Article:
Join Save Sight Now Europe’s fight. We need you.

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What is Usher Syndrome?

It is an inherited autosomal recessive disorder transmitted from parents to children. It only manifests in 25% of the cases when both parents are carriers of the mutation.

There are 3 types of Usher, divided by severity:

Type 1 is the most severe form of the three, it profoundly affects hearing and balance since birth, with sight being affected during late childhood. Types 1 and 3 cause big balance problems due to vestibular dysfunction. Type 2 has a slower progression, and people that suffer from it lose their sense of hearing and their sight later in life.

Usher Syndrome is the most frequent cause of deaf-blindness in children. It accounts for between 3 and 6% of all child deafness. 50% of deaf-blind people in first world countries suffer from this syndrome. Its estimated prevalence is around 6-17/100,000.

Usher Syndrome is a rare disease first described in 1958.

Usher Syndrome type 1B:

It is characterized by affecting three main senses: hearing, sight and balance.

Congenital bilateral profound deafness: children are born with profound deafness. Cochlear implants are a solution for these children to have access to hearing and verbal communication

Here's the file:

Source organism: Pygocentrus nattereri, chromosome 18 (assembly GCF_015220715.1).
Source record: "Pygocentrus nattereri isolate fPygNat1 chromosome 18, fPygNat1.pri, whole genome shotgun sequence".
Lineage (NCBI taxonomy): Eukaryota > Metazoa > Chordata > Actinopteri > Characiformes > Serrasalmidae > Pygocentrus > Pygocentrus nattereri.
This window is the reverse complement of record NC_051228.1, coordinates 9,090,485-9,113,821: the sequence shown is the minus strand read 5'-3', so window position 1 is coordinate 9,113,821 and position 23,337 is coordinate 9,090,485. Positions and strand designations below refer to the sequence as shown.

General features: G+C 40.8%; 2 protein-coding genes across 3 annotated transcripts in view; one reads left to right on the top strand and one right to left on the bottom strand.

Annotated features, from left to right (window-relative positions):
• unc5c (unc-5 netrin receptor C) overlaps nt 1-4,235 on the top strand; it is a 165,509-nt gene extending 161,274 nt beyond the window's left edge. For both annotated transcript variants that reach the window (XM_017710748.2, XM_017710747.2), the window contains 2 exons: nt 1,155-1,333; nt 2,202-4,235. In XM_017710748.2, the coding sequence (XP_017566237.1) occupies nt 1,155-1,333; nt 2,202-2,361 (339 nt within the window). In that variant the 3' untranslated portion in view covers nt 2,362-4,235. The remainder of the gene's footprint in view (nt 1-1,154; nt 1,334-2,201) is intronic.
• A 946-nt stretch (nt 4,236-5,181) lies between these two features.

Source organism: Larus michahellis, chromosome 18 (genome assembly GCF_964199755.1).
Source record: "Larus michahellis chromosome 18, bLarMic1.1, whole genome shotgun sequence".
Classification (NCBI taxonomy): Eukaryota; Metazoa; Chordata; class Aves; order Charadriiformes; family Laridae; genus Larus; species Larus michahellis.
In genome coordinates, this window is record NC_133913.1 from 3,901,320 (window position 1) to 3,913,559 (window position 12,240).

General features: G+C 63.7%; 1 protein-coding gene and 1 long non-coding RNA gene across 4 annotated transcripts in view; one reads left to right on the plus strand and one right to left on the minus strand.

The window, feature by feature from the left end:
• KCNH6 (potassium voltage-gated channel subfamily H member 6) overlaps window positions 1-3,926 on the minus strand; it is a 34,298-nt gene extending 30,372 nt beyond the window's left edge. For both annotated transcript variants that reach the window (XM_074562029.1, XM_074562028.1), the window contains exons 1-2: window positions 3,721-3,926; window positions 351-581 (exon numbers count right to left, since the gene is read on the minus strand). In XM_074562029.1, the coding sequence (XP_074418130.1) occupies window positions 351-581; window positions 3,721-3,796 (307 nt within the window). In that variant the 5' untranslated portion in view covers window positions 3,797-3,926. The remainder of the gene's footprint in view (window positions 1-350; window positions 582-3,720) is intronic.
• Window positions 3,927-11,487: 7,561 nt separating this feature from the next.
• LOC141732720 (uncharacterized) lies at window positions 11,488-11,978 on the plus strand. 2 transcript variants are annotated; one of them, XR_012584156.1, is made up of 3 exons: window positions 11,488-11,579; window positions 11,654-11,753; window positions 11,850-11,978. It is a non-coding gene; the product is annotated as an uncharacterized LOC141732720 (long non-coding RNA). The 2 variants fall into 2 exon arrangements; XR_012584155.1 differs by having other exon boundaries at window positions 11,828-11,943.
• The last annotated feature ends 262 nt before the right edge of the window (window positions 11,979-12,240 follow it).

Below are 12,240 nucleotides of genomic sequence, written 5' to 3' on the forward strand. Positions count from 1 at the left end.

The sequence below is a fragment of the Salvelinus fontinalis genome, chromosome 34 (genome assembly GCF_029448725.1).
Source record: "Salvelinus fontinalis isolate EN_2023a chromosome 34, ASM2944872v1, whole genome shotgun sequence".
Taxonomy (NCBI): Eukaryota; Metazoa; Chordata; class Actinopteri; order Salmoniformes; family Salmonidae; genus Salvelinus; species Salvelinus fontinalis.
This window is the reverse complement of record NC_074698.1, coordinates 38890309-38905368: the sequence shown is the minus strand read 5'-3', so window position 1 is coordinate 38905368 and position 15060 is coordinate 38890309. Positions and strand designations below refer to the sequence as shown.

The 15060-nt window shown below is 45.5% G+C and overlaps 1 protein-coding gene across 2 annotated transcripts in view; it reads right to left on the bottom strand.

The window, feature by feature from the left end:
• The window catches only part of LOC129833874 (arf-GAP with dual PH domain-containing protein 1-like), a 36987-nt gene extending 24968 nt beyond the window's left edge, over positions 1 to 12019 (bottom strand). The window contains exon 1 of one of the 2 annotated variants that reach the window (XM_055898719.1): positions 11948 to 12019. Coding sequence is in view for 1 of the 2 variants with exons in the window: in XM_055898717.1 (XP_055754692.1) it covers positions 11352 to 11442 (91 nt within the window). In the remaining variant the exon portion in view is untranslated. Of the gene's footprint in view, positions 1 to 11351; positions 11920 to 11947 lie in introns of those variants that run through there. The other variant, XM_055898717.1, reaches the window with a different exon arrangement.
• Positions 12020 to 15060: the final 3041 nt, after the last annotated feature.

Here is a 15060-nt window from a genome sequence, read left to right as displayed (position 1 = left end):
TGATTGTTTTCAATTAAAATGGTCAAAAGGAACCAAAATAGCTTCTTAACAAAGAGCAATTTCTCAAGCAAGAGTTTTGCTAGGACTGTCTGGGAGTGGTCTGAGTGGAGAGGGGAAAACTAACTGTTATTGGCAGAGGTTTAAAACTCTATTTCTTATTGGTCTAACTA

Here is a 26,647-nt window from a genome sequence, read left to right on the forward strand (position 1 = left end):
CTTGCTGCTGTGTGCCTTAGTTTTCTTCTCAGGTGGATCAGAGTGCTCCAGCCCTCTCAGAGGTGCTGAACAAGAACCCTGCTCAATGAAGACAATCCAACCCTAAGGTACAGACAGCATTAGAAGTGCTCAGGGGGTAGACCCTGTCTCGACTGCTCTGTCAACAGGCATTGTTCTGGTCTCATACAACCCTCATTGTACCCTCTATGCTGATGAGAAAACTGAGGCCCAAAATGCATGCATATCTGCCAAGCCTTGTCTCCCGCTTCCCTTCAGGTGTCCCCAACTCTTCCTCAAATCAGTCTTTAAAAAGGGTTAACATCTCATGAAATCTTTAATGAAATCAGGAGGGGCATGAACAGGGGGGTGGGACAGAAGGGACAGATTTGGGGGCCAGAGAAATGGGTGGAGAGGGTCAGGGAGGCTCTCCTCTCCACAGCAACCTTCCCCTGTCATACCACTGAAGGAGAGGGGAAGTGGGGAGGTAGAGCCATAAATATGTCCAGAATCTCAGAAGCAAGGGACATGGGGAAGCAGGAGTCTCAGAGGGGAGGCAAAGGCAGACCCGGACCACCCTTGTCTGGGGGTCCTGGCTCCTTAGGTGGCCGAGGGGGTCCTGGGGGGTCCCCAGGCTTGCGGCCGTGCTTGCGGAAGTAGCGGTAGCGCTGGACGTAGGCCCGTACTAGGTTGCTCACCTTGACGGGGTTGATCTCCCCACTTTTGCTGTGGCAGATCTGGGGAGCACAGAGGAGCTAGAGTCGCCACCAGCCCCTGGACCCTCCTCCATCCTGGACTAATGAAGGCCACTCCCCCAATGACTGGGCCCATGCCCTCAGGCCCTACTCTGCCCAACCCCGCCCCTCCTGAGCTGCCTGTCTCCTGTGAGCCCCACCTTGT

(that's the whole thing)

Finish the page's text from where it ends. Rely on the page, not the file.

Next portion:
Rapid vision loss: the speed of deterioration of the retina in Type 1 cases will start showing before the child reaches puberty. It causes nocturnal blindness during the first stages of the disease (around the age of 5) followed by the loss of daytime peripheral vision due to Retinitis Pigmentosa (RP).

Abnormalities of the vestibular system: children affected by Type 1 (and 50% of Type 3) suffer from absence of balance because the semicircular canals in the inner ear have been affected. This leads to a delay in the beginning of the sitting position, the beginning of walking and in all the children’s physical activities (jumping, running, playing…), and affects mobility for the rest of their lives. The lack of balance can be compensated by different inputs: vision and proprioception (contact of the body with surfaces). As visual acuity decreases due to the progression of Retinitis Pigmentosa, balance problems increase.

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Research We Support

Martha Neuringer

PhD

OSHU and Cassey Eye Institute

CREATION AND CHARACTERIZATION OF A NON-HUMAN PRIMATE USH 1B MODEL.

Dr. Neuringer and her colleagues are using the gene-editing technique CRISPR/Cas9 to develop large animal models of Usher syndrome type 1B, which is caused by mutations in the gene MYO7A. Better translational models are urgently needed for USH1B to facilitate understanding pathogenetic processes and test potential therapies. Nonhuman primates best mirror human retina anatomy and function by having a macula and fovea, as well as photoreceptor calyceal processes that are a major site of dysfunction in Usher syndrome but are absent in rodents. As of May 2022, Martha and her team have successfully created an USH1B NHP model that is expressing all three phenotypes associated with Usher syndrome type 1B: 1) balance issues 2) bilateral profound hearing-loss 3) early onset of retinal degeneration.